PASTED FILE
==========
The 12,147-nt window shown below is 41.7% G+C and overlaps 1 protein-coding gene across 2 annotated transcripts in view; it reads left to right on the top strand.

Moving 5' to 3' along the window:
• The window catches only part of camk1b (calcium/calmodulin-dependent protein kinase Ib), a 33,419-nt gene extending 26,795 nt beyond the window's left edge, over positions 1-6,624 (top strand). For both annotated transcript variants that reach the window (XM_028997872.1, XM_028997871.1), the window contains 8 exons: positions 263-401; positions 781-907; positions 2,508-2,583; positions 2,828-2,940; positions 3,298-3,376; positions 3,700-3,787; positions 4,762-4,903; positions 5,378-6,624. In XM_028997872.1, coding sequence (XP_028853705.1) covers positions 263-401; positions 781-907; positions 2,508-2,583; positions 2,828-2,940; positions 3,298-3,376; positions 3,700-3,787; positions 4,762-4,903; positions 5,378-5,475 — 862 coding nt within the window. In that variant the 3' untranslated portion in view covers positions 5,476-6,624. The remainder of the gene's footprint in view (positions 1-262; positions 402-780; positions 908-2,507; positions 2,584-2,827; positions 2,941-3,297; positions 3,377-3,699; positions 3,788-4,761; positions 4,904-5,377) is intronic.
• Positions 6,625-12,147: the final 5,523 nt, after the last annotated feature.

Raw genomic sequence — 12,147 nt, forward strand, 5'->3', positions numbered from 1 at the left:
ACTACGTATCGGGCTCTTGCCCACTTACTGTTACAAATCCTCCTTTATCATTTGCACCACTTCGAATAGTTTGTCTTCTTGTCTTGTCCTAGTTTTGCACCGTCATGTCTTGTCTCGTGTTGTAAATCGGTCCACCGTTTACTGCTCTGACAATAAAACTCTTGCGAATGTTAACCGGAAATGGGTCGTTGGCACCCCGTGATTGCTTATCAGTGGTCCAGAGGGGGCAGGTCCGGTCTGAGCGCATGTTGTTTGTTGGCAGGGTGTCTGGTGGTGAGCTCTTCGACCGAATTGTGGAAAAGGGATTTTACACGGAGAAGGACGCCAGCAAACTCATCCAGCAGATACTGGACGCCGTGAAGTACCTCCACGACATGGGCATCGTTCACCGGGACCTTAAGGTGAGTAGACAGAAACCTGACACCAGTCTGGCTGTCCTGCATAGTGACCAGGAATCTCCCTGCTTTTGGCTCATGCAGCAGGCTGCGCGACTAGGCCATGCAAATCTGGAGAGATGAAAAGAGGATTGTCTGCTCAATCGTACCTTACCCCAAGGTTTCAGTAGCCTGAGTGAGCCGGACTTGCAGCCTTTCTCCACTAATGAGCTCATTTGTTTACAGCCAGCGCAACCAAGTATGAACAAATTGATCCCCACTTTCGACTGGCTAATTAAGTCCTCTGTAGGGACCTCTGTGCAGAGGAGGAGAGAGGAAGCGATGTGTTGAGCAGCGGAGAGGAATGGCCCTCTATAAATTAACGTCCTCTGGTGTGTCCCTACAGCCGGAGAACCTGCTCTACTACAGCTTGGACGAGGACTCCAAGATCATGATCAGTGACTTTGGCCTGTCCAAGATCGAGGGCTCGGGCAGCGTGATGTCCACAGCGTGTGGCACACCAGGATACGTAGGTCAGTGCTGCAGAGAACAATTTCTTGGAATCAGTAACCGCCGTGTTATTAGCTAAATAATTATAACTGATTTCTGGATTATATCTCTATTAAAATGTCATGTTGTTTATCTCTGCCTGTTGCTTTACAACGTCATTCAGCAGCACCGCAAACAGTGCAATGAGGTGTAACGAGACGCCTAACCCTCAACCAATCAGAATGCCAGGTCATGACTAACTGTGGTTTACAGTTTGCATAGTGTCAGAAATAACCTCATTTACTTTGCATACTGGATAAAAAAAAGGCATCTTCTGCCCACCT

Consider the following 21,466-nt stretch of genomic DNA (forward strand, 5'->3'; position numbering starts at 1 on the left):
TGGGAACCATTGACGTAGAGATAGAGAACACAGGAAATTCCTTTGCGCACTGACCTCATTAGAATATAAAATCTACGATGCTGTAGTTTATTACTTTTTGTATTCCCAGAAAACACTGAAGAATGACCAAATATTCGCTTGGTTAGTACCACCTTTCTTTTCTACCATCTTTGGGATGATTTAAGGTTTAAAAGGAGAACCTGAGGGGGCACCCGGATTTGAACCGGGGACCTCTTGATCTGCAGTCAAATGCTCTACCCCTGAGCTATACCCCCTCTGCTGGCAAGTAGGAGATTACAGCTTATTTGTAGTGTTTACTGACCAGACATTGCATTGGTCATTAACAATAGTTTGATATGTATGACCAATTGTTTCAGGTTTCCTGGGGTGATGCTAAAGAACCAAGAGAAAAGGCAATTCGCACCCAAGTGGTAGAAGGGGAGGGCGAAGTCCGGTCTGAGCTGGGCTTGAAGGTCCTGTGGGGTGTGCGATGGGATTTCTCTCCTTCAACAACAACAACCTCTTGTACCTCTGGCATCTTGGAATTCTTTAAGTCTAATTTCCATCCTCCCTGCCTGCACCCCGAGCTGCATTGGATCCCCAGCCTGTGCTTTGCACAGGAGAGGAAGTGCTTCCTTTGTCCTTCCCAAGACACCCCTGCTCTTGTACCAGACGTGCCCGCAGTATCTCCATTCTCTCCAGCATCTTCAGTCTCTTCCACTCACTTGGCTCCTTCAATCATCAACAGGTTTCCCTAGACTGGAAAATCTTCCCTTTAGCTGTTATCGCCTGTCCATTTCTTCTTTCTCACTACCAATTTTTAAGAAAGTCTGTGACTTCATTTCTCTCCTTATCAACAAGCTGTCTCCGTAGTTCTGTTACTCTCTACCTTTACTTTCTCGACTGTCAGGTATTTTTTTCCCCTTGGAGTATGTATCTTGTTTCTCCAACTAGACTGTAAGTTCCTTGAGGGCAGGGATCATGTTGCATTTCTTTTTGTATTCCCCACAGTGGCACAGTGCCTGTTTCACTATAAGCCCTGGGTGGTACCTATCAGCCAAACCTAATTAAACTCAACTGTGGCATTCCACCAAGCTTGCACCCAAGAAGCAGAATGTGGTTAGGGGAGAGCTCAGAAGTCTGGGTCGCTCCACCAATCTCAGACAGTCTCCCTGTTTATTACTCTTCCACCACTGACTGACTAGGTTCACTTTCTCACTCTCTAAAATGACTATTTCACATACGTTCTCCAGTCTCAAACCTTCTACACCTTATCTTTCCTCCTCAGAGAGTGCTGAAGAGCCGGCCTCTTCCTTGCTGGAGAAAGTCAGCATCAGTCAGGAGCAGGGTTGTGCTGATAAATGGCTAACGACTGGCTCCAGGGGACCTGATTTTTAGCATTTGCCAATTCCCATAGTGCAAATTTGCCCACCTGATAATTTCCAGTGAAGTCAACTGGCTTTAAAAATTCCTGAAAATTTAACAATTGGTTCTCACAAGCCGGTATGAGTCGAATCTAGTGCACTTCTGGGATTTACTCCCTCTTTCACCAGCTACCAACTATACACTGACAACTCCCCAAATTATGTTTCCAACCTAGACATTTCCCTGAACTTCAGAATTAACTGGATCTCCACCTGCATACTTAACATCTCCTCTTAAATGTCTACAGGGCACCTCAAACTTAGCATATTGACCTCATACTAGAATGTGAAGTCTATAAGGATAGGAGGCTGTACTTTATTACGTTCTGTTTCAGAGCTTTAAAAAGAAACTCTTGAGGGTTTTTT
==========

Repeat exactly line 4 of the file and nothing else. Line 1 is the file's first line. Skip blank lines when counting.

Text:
• Positions 6,625-12,147: the final 5,523 nt, after the last annotated feature.